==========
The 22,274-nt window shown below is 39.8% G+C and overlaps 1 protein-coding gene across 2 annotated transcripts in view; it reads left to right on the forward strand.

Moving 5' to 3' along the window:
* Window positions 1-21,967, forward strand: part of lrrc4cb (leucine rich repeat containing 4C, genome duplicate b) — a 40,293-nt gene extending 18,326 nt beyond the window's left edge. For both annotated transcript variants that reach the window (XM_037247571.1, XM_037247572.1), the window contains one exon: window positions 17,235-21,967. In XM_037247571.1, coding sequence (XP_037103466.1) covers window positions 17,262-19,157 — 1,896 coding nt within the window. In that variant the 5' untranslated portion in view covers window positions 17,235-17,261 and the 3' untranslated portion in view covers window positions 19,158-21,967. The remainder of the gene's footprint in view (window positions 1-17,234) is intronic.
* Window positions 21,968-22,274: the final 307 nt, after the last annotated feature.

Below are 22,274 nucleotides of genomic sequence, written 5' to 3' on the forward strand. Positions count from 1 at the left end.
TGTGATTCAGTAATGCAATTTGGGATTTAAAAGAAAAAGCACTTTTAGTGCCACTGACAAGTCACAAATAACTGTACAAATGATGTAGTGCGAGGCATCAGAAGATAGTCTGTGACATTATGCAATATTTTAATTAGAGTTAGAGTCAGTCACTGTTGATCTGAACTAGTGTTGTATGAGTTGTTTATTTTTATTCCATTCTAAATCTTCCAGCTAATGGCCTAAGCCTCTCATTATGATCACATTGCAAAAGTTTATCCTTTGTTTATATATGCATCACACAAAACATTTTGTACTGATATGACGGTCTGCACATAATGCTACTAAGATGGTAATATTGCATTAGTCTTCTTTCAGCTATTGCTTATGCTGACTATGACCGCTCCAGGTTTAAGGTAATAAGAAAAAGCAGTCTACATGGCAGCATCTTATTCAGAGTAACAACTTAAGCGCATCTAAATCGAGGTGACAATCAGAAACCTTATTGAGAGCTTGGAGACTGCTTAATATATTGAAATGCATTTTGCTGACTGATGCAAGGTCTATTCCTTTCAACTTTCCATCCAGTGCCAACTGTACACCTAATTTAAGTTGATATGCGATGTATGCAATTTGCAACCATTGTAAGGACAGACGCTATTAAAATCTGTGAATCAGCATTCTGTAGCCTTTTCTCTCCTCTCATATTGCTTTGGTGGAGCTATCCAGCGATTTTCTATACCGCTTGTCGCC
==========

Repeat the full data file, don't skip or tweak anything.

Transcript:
The 22,274-nt window shown below is 39.8% G+C and overlaps 1 protein-coding gene across 2 annotated transcripts in view; it reads left to right on the forward strand.

Moving 5' to 3' along the window:
* Window positions 1-21,967, forward strand: part of lrrc4cb (leucine rich repeat containing 4C, genome duplicate b) — a 40,293-nt gene extending 18,326 nt beyond the window's left edge. For both annotated transcript variants that reach the window (XM_037247571.1, XM_037247572.1), the window contains one exon: window positions 17,235-21,967. In XM_037247571.1, coding sequence (XP_037103466.1) covers window positions 17,262-19,157 — 1,896 coding nt within the window. In that variant the 5' untranslated portion in view covers window positions 17,235-17,261 and the 3' untranslated portion in view covers window positions 19,158-21,967. The remainder of the gene's footprint in view (window positions 1-17,234) is intronic.
* Window positions 21,968-22,274: the final 307 nt, after the last annotated feature.

Below are 22,274 nucleotides of genomic sequence, written 5' to 3' on the forward strand. Positions count from 1 at the left end.
TGTGATTCAGTAATGCAATTTGGGATTTAAAAGAAAAAGCACTTTTAGTGCCACTGACAAGTCACAAATAACTGTACAAATGATGTAGTGCGAGGCATCAGAAGATAGTCTGTGACATTATGCAATATTTTAATTAGAGTTAGAGTCAGTCACTGTTGATCTGAACTAGTGTTGTATGAGTTGTTTATTTTTATTCCATTCTAAATCTTCCAGCTAATGGCCTAAGCCTCTCATTATGATCACATTGCAAAAGTTTATCCTTTGTTTATATATGCATCACACAAAACATTTTGTACTGATATGACGGTCTGCACATAATGCTACTAAGATGGTAATATTGCATTAGTCTTCTTTCAGCTATTGCTTATGCTGACTATGACCGCTCCAGGTTTAAGGTAATAAGAAAAAGCAGTCTACATGGCAGCATCTTATTCAGAGTAACAACTTAAGCGCATCTAAATCGAGGTGACAATCAGAAACCTTATTGAGAGCTTGGAGACTGCTTAATATATTGAAATGCATTTTGCTGACTGATGCAAGGTCTATTCCTTTCAACTTTCCATCCAGTGCCAACTGTACACCTAATTTAAGTTGATATGCGATGTATGCAATTTGCAACCATTGTAAGGACAGACGCTATTAAAATCTGTGAATCAGCATTCTGTAGCCTTTTCTCTCCTCTCATATTGCTTTGGTGGAGCTATCCAGCGATTTTCTATACCGCTTGTCGCC